Howard & Co. was among New York City’s most opulent retail goldsmiths’ businesses during the last quarter of the 19th Century. Boasting a stock of the finest jewels, pearls, jewellery, silver and works of art and antiques, the firm was patronized by the elite of Manhattan, so much so that The New York Times in 1877 reported that, ‘It would be absurd to expect that the cheaper kinds [of gold and silver watches, jewellery and bric-a-brac] should be kept at a store which is frequently only by the wealthy.
The firm as established at 619 Broadway in 1866 by Joseph Platt Howard (1832-1909), who since 1856 had worked for Tiffany & Co., in partnership with his uncle, John Tasker Howard (1808-1888). Howard & Co. moved three times before, in 1878, finally securing the ground floor shop at 264 Fifth Avenue, the converted former mansion of Alexander T. Stewart (1803-1876), the wealthy dry goods merchant. J.P. Howard, who was later joined in business by his son Montague (b. 1866) and who is said to have been the dean of the jewellery trade in New York, continued to operate successfully until the financial downturn of 1907. He died suddenly aged 77 at his residence, Hotel Le Marquise, 12 East Thirty-first Street, New York, in December 1909, after which Howard & Co. continued its steep decline until closing early in 1914.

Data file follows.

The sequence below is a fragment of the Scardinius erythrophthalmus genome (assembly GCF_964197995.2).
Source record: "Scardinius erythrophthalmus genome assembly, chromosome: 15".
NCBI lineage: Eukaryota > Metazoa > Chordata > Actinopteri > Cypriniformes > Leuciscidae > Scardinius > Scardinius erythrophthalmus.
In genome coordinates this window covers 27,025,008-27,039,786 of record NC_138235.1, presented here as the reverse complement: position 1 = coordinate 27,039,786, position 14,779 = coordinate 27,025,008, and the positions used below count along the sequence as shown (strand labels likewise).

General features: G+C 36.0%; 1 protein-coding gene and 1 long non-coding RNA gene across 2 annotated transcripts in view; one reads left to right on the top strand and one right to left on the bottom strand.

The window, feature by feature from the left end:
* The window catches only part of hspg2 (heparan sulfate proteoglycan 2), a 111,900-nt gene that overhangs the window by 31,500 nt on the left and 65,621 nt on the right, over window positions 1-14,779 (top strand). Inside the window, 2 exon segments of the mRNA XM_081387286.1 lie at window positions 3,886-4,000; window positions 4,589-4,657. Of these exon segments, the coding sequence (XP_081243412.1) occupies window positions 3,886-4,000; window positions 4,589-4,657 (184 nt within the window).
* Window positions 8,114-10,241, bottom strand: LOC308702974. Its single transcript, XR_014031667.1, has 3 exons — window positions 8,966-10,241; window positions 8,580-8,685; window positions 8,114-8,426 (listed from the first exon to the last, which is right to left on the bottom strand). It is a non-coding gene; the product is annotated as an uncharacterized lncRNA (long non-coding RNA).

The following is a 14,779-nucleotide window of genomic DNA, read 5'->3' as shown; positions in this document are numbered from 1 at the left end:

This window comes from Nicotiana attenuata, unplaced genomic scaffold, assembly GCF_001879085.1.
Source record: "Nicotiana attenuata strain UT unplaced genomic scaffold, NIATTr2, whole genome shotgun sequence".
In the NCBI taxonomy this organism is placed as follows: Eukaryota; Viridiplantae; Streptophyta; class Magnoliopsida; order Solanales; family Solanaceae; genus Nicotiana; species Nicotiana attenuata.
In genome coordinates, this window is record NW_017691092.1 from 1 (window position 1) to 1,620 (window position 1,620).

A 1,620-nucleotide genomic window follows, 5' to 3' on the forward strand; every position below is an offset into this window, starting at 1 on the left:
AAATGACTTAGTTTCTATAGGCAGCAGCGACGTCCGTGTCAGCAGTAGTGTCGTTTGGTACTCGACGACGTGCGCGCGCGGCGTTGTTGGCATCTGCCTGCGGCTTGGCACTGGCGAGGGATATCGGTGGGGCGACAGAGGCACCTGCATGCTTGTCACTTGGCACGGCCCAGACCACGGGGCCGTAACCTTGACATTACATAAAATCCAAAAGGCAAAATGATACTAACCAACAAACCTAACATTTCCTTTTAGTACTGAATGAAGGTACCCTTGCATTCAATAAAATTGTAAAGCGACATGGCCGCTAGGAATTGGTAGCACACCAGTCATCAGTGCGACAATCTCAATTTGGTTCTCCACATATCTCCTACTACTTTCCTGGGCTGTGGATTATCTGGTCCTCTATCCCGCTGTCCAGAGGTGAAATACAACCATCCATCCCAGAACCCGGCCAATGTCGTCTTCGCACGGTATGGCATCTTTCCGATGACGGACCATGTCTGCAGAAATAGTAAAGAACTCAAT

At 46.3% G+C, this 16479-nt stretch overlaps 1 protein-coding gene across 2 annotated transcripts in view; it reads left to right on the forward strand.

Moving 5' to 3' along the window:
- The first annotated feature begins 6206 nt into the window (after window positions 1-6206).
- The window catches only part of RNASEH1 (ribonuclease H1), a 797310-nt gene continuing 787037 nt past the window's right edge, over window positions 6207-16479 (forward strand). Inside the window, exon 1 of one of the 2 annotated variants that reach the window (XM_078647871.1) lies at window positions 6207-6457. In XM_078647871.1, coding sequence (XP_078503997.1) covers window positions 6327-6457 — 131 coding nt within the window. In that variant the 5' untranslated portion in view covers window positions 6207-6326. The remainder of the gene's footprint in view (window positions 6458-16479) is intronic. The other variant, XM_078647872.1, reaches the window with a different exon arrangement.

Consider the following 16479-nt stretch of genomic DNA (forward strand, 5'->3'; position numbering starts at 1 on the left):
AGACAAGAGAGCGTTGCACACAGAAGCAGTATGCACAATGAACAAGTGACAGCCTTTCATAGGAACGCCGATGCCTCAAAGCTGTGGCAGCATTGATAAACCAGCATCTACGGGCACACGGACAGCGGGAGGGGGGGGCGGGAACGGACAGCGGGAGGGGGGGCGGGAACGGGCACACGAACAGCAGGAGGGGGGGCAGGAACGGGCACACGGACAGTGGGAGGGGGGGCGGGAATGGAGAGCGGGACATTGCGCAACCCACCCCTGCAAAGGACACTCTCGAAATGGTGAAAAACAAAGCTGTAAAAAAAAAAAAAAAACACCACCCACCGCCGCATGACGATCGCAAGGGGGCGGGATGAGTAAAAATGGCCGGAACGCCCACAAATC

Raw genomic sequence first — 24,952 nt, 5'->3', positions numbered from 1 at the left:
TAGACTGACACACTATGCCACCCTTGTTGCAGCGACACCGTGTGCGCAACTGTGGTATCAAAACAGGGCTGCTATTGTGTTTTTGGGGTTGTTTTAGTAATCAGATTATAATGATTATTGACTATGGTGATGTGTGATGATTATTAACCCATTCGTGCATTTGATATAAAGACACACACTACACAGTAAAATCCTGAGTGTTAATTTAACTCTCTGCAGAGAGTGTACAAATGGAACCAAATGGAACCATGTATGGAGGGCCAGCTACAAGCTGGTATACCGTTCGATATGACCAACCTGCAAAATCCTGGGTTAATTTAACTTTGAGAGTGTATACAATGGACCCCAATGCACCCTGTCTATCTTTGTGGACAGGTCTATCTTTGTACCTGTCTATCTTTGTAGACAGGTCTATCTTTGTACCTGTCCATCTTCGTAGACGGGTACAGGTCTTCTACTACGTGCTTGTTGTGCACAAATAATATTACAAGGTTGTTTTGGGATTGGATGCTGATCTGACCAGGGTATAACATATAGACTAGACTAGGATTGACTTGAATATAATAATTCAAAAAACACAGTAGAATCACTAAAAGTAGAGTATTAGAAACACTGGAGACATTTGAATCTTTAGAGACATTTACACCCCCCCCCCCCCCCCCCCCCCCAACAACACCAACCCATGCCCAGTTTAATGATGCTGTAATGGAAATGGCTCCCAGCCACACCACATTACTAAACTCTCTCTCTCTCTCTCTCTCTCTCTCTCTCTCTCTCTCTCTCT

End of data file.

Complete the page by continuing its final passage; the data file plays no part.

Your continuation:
For information relating to J.P. Howard’s family and its English origins, see Abraham Howard of Marblehead, Mass., and his Descendants, privately printed, New York, 1897.
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